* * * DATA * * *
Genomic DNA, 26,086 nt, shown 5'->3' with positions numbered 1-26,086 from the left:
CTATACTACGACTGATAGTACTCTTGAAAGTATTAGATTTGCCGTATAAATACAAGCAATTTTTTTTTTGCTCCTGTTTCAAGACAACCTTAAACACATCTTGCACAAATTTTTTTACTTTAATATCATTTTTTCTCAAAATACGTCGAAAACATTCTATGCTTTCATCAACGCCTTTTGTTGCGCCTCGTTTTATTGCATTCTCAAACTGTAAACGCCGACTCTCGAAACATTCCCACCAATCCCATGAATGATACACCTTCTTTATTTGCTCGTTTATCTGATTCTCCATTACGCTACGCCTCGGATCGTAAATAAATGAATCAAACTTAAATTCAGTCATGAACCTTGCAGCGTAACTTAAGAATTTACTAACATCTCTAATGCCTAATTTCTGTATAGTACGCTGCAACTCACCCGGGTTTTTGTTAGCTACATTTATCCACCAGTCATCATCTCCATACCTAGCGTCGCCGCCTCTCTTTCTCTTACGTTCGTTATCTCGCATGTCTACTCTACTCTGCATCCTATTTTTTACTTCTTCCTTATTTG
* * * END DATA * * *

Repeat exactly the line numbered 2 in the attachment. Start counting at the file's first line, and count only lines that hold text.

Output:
CTATACTACGACTGATAGTACTCTTGAAAGTATTAGATTTGCCGTATAAATACAAGCAATTTTTTTTTTGCTCCTGTTTCAAGACAACCTTAAACACATCTTGCACAAATTTTTTTACTTTAATATCATTTTTTCTCAAAATACGTCGAAAACATTCTATGCTTTCATCAACGCCTTTTGTTGCGCCTCGTTTTATTGCATTCTCAAACTGTAAACGCCGACTCTCGAAACATTCCCACCAATCCCATGAATGATACACCTTCTTTATTTGCTCGTTTATCTGATTCTCCATTACGCTACGCCTCGGATCGTAAATAAATGAATCAAACTTAAATTCAGTCATGAACCTTGCAGCGTAACTTAAGAATTTACTAACATCTCTAATGCCTAATTTCTGTATAGTACGCTGCAACTCACCCGGGTTTTTGTTAGCTACATTTATCCACCAGTCATCATCTCCATACCTAGCGTCGCCGCCTCTCTTTCTCTTACGTTCGTTATCTCGCATGTCTACTCTACTCTGCATCCTATTTTTTACTTCTTCCTTATTTG